In a nutshell, the buildings beneath all that rock and ash are still intact—and one of them contains a locked safe that our eponymous group of “losers” is searching for. So begins an unfortunately quite short scene of vertical archaeology: locating the proper building amidst the featureless landscape of ash, blasting a hole down through the building’s roof, stabilizing the ceiling from within so that heavy-lifting equipment can be installed on the rooftop, and then descending into the hallways and staircases below by way of mountaineering ropes to find the safe.
For whatever reason, there are few things I find more exciting to read about than high-risk descents into buried cities, especially one that, as in the case of The Losers, remains otherwise indistinguishable from the surface of the earth, only gradually revealing itself to be an extraordinary honeycomb of connected rooms and passages—and this brief moment in the book was made even more interesting when I remembered a handful of articles I’d saved last year, one of which also involves a lost village, buried by volcanic ash.
[Image: A selection of “time slices” from the buried buildings of northwestern Argentina; image from, and courtesy of, the Journal of Archaeological Science, “Detecting and mapping buried buildings with Ground-Penetrating Radar at an ancient village in northwestern Argentina,” by Néstor Bonomo, Ana Osella, and Norma Ratto].
In a 1998 paper from the Journal of Applied Geophysics, called “The use of ground penetrating radar to map an ancient village buried by volcanic eruptions,” we read about a village in Japan called Komochi-mura, in Gunma prefecture: “The entire area surrounding the village is covered by a thick deposit of pumice derived from the eruption of Futatsudake volcano of Mt. Haruna, approximately 10km to the southwest of the village.”
Beneath the modern village, its predecessor from the middle of the 6th century is buried by the pumice deposits. Since these were laid down over a very short period, the ancient village should survive in a high state of preservation and will therefore contain much significant archaeological information. Ground penetrating radar (GPR) has been used to investigate this site over a period of 10 years. As a result, the plan of the ancient village can be accurately mapped… In this paper, the authors demonstrate how GPR was able to map the structural remains of the ancient village under a deposit of pumice.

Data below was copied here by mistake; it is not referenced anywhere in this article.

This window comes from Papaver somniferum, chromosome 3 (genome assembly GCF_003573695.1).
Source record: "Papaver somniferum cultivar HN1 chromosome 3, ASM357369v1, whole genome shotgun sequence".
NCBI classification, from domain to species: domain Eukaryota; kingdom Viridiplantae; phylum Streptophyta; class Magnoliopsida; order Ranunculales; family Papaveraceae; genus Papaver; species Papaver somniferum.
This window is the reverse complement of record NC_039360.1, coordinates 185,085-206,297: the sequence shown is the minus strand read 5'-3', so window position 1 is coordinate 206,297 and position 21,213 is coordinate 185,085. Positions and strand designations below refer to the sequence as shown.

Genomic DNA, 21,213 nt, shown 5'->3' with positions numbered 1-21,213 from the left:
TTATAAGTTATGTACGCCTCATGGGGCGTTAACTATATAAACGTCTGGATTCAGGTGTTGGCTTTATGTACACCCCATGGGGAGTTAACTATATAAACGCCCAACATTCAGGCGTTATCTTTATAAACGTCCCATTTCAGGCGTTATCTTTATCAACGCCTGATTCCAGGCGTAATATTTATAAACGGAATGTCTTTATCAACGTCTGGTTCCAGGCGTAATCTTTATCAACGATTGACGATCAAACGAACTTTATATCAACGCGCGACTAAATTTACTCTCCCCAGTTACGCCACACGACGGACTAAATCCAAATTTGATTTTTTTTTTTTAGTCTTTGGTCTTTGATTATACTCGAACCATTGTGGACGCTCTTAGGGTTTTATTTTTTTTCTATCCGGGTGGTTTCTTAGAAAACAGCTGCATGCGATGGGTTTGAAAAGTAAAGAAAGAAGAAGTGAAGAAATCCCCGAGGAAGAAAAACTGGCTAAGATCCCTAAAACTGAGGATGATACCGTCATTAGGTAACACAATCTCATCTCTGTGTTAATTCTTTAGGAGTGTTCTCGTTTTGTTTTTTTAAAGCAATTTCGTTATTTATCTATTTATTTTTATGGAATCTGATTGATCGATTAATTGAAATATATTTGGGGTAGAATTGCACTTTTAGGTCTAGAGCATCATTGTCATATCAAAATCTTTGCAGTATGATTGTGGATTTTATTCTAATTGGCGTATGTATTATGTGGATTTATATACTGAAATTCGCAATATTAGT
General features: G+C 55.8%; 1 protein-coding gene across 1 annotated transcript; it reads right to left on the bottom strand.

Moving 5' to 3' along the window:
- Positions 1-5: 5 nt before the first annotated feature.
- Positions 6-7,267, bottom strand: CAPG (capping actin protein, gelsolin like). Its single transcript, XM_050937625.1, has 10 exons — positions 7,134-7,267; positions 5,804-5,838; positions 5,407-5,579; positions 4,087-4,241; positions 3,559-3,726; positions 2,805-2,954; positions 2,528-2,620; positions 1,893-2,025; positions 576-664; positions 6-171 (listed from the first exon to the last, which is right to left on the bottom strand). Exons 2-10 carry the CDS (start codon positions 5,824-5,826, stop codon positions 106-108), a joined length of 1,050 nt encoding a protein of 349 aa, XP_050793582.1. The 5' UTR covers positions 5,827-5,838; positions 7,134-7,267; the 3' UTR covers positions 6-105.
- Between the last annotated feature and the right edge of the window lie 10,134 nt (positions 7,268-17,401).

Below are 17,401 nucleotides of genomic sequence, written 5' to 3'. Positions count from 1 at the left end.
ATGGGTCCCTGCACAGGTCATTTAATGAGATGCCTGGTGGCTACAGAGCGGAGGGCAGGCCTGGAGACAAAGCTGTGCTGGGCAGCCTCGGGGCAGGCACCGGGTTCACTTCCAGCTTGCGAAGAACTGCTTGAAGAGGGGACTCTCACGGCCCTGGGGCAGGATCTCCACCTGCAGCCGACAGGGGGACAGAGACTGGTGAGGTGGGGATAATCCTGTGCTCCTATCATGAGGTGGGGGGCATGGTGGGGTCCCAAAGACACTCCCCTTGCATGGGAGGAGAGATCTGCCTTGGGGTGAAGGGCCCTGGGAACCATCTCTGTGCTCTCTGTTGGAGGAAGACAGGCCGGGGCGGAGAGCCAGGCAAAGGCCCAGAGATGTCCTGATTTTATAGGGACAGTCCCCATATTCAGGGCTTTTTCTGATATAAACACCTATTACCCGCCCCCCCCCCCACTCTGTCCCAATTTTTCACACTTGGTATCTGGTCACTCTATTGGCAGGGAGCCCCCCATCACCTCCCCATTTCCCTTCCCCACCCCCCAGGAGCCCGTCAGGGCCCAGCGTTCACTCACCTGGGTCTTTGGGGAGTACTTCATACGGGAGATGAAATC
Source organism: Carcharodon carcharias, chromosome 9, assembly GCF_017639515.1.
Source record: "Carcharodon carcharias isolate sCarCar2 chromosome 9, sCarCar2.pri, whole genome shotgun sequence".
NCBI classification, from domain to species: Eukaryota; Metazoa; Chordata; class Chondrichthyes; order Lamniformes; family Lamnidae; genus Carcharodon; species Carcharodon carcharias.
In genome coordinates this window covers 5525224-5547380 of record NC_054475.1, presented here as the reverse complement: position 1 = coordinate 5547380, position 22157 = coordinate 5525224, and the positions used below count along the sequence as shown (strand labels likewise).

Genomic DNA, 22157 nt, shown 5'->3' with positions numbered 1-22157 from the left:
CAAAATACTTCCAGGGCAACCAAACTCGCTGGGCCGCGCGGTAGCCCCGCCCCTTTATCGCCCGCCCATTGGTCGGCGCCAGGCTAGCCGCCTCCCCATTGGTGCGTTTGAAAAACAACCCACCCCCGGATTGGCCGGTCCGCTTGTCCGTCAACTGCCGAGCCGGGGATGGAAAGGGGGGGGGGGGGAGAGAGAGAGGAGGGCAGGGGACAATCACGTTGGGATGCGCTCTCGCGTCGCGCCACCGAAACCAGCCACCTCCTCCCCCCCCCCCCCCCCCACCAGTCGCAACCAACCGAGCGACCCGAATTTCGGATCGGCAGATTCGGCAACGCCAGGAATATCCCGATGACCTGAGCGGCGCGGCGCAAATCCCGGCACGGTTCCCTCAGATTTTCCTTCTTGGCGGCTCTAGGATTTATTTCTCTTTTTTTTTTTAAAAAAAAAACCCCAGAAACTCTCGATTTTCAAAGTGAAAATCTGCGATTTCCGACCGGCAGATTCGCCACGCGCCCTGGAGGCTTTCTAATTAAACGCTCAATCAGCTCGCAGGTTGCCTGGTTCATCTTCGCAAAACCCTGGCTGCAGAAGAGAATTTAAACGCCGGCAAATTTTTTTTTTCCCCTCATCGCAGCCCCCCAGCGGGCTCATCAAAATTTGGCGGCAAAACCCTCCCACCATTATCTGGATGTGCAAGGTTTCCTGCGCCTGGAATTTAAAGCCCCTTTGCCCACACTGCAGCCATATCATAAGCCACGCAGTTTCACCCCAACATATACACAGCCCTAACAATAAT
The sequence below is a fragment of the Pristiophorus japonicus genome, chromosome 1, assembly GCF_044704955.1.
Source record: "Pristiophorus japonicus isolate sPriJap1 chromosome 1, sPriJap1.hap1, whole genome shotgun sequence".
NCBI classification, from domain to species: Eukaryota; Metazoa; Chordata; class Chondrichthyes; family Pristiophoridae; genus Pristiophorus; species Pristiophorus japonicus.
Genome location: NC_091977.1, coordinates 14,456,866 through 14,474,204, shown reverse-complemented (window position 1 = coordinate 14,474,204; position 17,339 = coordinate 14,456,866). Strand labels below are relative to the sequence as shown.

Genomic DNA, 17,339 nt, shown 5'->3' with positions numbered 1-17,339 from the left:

In addition to various buildings, “pit-dwellings,” and other destroyed structures preserved but invisibly buried beneath today’s village, “traces of brushwood hedges, paths and other slight features have also been identified by the survey.”
These types of articles—on the remote-sensing of buried architectural remains, using technologies that “can detect and map buried structures without disturbing them,” in the words of the paper I am about to cite—are increasingly easy to find, but no less interesting because of their ubiquity.
Another paper, then, called “Detecting and mapping buried buildings with Ground-Penetrating Radar at an ancient village in northwestern Argentina,” published in 2010 in the Journal of Archaeological Science, describes an archaeological survey in which ground-penetrating radar was used “in order to detect new buildings,” including a system of “complex wall distribution and a number of unknown enclosures.” These “new buildings,” however, were just signals from the earth awaiting spatial interpretation:
The exploration showed signals of mud-walls in a sector that was located relatively far from the previously known buildings. A detailed survey was performed in this sector, and the results showed that the walls belonged to a large dwelling with several rooms. The discovery of this dwelling has considerably extended the size of the site, showing that the dwellings occupied at least twice the originally assumed area. High-density GPR surveys were acquired at different parts of the discovered building in order to resolve complex structures. Interpreted maps of the building were obtained.
“From the joint analysis of the transverse sections, time slices and volume slices of the data and their time averaged intensity,” the authors explain, “we have obtained a final map for the new building”—where the “new” building, of course, is a much older, forgotten one, a structure interpretively remade and refreshed through this newfound legibility.
[Image: From “Archaeological microgravimetric prospection inside don church (Valencia, Spain),” by Jorge Padín, Angel Martín, Ana Belén Anquela, in a 2012 issue of the Journal of Archaeological Science].
Architecture, in this context, comes to our attention first as a series of “intensity blots continued through consecutive slices,” an almost impossibly abstract geometry of signals and reflections, of patterned “electromagnetic responses” hidden in the landscape.
In all of these cases, it’d be interesting to propose a kind of archaeological discovery park the size of a football stadium, whose interior is simply a massive, open-span paved landscape on which small devices like floor-waxing machines or lawnmowers have been parked. Paying visitors can walk out onto this vast, continuous monument of bare concrete where they will begin moving the machines around, cautiously at first but then much more ambitiously, revealing as they do so the underground perimeters and outlines of entire villages buried deep in the mud and gravel beneath the building. The “park” is thus really a kind of terrestrial TV show of invisible architecture previously lost to history but beautifully preserved—that is, entombed—in the geology below.